Alumnae/i Feature

Anna Rodriguez ’23MSW: Bridging Hearts and Minds as a Mental Health Therapist

Anna Rodriguez

“[Simmons] prepared me extremely well for my current position.”

Anna Rodriguez is a mental health therapist at Cartwheel Care, a behavioral healthcare company that partners with K-12 schools to provide mental health services to children and adolescents. Fluent in both Spanish and English, Anna conducts virtual therapy sessions, managing a caseload of 30 students referred to Cartwheel by school counselors. She supports students dealing with depression, anxiety, and PTSD. Among her clients are survivors of sexual assault and newly arrived immigrant families adjusting to life in the U.S.

In addition to conducting weekly therapy sessions, Anna is responsible for intake assessment and diagnosis and treatment planning. “We work with students on goals they can meet in short-term therapy,” says Anna, who sees her clients over 12 to 24 weeks. She also provides parents and guardians with resources, as well as referrals for longer-term or more specialized care.

On choosing Simmons

Anna graduated from Tufts University in 2018, earning a degree in Community Health and Education. After gaining experience in higher education, she decided to transition to a career as a therapist. She knew several mentors who graduated from Simmons Social Work. She recognized that a program with a robust clinical focus would best prepare her for her new path. “My goal was to work on the micro level,” she explains.

How Simmons prepared her

Completing her MSW deepened her understanding of the systems and environments that influence individuals’ lives. “It equipped me to see people as products of where we come from, particularly adults as the older version of their child self,” she says. During her first internship, Anna worked at St. Stephen’s Youth Programs, a multiservice organization in Boston’s South End providing academic and social-emotional support and enrichment programs for students in grades K2-8. She developed and facilitated social-emotional support workshops, conducted weekly wellness check-ins, mediated youth conflicts, and assisted in staff training initiatives. For her second placement, she interned in the Pediatric Behavioral Health Clinic at the Dimock Center in Roxbury. Here, she honed her skills in implementing a strengths-based, trauma-informed approach to care and in conducting bilingual individual therapy in a virtual setting. This experience, she says, “prepared me extremely well for my current position.”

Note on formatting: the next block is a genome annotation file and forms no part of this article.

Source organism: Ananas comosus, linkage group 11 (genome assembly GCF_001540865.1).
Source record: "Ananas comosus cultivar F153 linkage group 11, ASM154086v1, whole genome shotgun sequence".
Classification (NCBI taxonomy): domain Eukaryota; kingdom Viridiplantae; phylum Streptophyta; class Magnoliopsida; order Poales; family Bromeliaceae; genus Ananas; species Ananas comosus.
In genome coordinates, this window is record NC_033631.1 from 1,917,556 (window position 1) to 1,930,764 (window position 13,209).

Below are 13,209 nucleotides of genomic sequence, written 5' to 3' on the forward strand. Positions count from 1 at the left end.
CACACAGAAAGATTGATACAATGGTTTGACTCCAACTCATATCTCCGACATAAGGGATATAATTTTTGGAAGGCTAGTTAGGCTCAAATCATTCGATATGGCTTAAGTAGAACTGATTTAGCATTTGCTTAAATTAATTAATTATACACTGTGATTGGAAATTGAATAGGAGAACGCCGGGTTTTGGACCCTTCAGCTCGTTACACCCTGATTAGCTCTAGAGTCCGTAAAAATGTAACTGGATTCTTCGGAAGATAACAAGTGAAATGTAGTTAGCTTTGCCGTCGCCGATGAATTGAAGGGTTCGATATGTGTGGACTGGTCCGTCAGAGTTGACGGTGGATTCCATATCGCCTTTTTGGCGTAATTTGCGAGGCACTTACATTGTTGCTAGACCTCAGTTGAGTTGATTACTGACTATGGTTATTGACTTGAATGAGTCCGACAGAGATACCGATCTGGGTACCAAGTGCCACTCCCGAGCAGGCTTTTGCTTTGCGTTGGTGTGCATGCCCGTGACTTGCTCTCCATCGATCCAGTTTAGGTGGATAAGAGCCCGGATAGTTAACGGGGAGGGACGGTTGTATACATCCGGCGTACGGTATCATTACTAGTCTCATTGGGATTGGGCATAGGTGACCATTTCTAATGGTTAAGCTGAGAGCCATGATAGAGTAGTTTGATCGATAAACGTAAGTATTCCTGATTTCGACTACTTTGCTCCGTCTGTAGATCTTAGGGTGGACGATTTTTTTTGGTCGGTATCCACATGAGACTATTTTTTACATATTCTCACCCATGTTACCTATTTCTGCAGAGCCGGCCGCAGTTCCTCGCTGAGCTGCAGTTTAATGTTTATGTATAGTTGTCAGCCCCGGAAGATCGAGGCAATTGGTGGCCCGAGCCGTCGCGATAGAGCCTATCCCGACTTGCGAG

Why the work is meaningful

“It’s important to me that marginalized youth know that their mental health is important and there are people in the field who understand their experiences with intersecting identities,” says Anna. “I feel honored to hold space for difficult situations and conversations while remaining humble. I’m here to guide youth to where they’re already going and to offer that extra support they might need to get there.”

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